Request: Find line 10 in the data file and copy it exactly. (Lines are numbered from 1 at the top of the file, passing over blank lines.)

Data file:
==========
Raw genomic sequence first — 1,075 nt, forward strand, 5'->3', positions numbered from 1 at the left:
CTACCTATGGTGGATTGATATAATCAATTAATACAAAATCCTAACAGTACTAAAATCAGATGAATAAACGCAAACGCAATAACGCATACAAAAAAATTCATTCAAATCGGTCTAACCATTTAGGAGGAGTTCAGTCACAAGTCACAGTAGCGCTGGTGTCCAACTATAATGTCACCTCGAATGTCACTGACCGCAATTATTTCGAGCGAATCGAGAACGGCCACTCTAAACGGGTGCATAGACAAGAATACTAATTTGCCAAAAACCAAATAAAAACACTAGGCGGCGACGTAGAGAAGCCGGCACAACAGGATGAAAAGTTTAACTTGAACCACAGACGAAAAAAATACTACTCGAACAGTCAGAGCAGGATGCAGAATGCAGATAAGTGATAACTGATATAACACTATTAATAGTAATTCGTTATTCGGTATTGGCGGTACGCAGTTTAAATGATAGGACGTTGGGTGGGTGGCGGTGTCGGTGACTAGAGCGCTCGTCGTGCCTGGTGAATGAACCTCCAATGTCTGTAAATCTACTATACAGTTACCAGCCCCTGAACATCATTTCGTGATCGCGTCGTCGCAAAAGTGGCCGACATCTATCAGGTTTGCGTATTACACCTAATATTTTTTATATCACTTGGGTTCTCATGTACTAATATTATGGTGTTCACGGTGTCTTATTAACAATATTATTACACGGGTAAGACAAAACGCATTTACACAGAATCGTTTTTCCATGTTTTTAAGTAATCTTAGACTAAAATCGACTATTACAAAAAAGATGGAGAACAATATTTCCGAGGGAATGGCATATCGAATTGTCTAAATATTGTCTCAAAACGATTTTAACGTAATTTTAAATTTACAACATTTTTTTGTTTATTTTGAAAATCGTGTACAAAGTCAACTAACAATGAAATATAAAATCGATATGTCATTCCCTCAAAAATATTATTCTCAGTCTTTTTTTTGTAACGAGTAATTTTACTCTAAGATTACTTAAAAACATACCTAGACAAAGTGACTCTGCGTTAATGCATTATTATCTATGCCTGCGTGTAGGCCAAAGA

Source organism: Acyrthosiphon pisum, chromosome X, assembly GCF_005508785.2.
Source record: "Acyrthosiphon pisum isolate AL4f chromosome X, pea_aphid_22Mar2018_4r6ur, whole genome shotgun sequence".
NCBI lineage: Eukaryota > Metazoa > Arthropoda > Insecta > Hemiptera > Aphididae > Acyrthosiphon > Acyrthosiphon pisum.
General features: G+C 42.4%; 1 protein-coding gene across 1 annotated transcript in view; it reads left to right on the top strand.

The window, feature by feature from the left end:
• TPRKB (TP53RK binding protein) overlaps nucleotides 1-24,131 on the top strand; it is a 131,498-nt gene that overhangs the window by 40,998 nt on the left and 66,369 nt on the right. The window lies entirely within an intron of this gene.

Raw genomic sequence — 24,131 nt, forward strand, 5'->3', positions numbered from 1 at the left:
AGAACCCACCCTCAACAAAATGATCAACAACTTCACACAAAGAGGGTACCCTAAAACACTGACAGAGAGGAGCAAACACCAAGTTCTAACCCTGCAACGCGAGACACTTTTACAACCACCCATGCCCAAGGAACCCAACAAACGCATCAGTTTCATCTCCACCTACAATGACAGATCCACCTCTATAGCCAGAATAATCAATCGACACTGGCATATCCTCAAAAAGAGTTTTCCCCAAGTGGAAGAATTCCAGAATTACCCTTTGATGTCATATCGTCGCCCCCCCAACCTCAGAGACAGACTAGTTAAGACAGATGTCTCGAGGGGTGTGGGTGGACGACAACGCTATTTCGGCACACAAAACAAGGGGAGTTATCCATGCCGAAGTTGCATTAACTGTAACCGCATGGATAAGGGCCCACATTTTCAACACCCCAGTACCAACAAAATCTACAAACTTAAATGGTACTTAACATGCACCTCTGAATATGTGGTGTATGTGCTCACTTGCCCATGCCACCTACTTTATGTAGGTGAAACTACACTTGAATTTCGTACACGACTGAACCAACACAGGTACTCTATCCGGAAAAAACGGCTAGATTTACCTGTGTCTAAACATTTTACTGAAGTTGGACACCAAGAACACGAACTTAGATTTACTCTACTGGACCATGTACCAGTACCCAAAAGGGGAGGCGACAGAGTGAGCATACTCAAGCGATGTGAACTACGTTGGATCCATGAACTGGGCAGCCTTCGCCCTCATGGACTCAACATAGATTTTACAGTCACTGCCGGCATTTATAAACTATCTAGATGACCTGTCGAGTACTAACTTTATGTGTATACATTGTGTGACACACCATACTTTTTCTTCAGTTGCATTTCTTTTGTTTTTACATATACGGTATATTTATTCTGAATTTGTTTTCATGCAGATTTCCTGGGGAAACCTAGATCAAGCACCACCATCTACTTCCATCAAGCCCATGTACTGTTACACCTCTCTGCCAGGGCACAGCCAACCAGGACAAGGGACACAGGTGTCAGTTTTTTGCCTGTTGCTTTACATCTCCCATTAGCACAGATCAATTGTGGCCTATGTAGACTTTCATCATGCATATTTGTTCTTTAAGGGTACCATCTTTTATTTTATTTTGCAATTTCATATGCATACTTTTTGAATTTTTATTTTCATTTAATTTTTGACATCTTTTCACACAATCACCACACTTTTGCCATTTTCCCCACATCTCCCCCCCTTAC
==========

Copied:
AGAACCCACCCTCAACAAAATGATCAACAACTTCACACAAAGAGGGTACCCTAAAACACTGACAGAGAGGAGCAAACACCAAGTTCTAACCCTGCAACGCGAGACACTTTTACAACCACCCATGCCCAAGGAACCCAACAAACGCATCAGTTTCATCTCCACCTACAATGACAGATCCACCTCTATAGCCAGAATAATCAATCGACACTGGCATATCCTCAAAAAGAGTTTTCCCCAAGTGGAAGAATTCCAGAATTACCCTTTGATGTCATATCGTCGCCCCCCCAACCTCAGAGACAGACTAGTTAAGACAGATGTCTCGAGGGGTGTGGGTGGACGACAACGCTATTTCGGCACACAAAACAAGGGGAGTTATCCATGCCGAAGTTGCATTAACTGTAACCGCATGGATAAGGGCCCACATTTTCAACACCCCAGTACCAACAAAATCTACAAACTTAAATGGTACTTAACATGCACCTCTGAATATGTGGTGTATGTGCTCACTTGCCCATGCCACCTACTTTATGTAGGTGAAACTACACTTGAATTTCGTACACGACTGAACCAACACAGGTACTCTATCCGGAAAAAACGGCTAGATTTACCTGTGTCTAAACATTTTACTGAAGTTGGACACCAAGAACACGAACTTAGATTTACTCTACTGGACCATGTACCAGTACCCAAAAGGGGAGGCGACAGAGTGAGCATACTCAAGCGATGTGAACTACGTTGGATCCATGAACTGGGCAGCCTTCGCCCTCATGGACTCAACATAGATTTTACAGTCACTGCCGGCATTTATAAACTATCTAGATGACCTGTCGAGTACTAACTTTATGTGTATACATTGTGTGACACACCATACTTTTTCTTCAGTTGCATTTCTTTTGTTTTTACATATACGGTATATTTATTCTGAATTTGTTTTCATGCAGATTTCCTGGGGAAACCTAGATCAAGCACCACCATCTACTTCCATCAAGCCCATGTACTGTTACACCTCTCTGCCAGGGCACAGCCAACCAGGACAAGGGACACAGGTGTCAGTTTTTTGCCTGTTGCTTTACATCTCCCATTAGCACAGATCAATTGTGGCCTATGTAGACTTTCATCATGCATATTTGTTCTTTAAGGGTACCATCTTTTATTTTATTTTGCAATTTCATATGCATACTTTTTGAATTTTTATTTTCATTTAATTTTTGACATCTTTTCACACAATCACCACACTTTTGCCATTTTCCCCACATCTCCCCCCCTTAC